However, potential customers were shocked to learn that the only available transmission for the Corvette (the 2 speed Powerglide) was listed as an option, as were the windshield wipers and the heater. Truth be told, the actual price for the 1954 Corvette was $3254.10. Most consumers saw through this marketing trickery and sales of the 1954 Corvette suffered as a result of it.
One of the best selling points of the 1954 Corvette was its reliability. It wasn’t prone to breaking down and it did not demand constant tuning and attention to keep running reliably. As with the 1953 Corvette before it, the 1954 did have a few quirks: the synchronizing of the triple carburetors for smooth idle and throttle response was tricky (to down-right difficult) to accomplish.
Also like the 1953, water leaks continued to be a problem, although mostly from the top and the side window curtains. None of these items were considered major issues. Besides, General Motors released service bulletins to cover them, ensuring that any issues that did arise were properly addressed and repaired.
At the same time, one of the biggest on-going issues that faced the 1954 Corvette had nothing to do with the mechanical, structural or cosmetic short-comings of the car itself – at least not directly. The bigger issue was an indirect combination of all these items and the general public perception of the car as a whole.
Simply put, Corvette was not a pure “sports car”. Some considered it a boulevard tourer that lacked the performance and handling of a true, out-and-out roadster. Purists sneered at the automatic 2-speed Powerglide transmission and the limited performance of the “Blue Flame” six-cylinder engine (especially when comparable cars (like the Jaguar XK-120) offered a V-8 and a 4-speed manual transmission for less money).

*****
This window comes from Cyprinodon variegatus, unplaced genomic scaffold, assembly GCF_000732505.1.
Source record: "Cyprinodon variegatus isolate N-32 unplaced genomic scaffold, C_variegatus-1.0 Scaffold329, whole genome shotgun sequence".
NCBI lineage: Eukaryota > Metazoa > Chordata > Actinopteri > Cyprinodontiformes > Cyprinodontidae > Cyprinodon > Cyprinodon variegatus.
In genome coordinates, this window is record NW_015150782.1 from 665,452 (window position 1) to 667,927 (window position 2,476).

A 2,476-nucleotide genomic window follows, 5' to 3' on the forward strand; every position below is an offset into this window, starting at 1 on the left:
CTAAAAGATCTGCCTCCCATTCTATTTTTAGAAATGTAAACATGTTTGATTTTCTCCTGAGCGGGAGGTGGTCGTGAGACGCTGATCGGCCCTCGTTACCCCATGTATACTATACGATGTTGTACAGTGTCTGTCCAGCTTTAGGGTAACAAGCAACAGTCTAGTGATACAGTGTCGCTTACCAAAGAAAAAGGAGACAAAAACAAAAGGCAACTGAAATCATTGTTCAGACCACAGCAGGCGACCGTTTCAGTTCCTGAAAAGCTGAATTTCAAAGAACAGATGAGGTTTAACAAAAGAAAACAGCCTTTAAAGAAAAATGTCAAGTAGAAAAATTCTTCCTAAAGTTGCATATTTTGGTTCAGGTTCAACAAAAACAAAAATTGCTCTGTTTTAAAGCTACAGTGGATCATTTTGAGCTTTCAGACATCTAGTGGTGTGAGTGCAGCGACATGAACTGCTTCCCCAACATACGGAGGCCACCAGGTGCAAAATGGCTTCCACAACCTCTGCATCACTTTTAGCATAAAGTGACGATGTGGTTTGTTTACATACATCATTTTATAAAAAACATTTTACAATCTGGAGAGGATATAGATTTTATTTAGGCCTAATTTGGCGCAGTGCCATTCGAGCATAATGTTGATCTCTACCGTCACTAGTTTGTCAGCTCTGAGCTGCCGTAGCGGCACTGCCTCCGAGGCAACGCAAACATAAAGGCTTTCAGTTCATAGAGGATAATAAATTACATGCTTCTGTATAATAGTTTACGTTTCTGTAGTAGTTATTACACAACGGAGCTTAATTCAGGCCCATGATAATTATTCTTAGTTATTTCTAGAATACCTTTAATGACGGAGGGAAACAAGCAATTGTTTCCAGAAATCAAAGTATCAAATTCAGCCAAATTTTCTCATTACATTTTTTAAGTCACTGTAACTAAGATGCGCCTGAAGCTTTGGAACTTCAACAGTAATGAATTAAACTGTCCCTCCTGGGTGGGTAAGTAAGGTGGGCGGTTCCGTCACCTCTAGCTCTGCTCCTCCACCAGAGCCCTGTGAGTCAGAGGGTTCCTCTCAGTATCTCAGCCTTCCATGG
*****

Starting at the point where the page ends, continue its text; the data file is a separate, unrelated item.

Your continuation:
Cosmetic issues, such as the car’s dummy knock-off wheel covers, manual folding top, and a re-circulating heater that didn’t allow for windows-up ventilation also generated criticism of the car and were all likely contributed to the overall lack of Corvette sales.
While Chevrolet had hoped that Corvette’s production would be as many as 1,000 units per month, the actual number built for the model year was only 3,640 – less than a third of the projected total – and at year’s end the division found itself with a surplus of 1500 cars still sitting, unsold, in dealerships across the country.
Despite the initial, overwhelmingly positive response to the Corvette at the 1953Motorama, it was becoming clear that Chevrolet’s sports car experiment was a failure. It wasn’t long before the rumors began circulating the Corvette was on the verge of extinction as corporate management argued about the car’s commercial viability.
1954 Corvette Specifications & Performance
See the complete breakdown of technical specifications for the 1954 Corvette, including engine, suspension, brakes, body dimensions, and power.
When introduced in 1953, the Corvette featured the “Blue Flame” six cylinder engine. This is not as the Chevrolet engineering team wanted things, but they had no choice. Although other GM marques featured V8 motors they were not willing to share; a very different situation compared to years later when various divisions would feature the same powerplants. It was renowned for reliability but with a rating of 105 horsepower, performance and sportiness were not included.
The engineering staff responded with the usual engine upgrade methods. A more radical camshaft rubbing on solid lifters, dual valve springs, and a higher compression ratio cylinder head (8.0:1; previous was 7.5:1) all contributed to the effort. The largest gain was achieved via an upgrade to the induction system (right). Three Carter type YH side draft carburetors featuring “bullet” air cleaners with an aluminum manifold were incorporated and the output soared to 150 bhp at 4,500 RPM.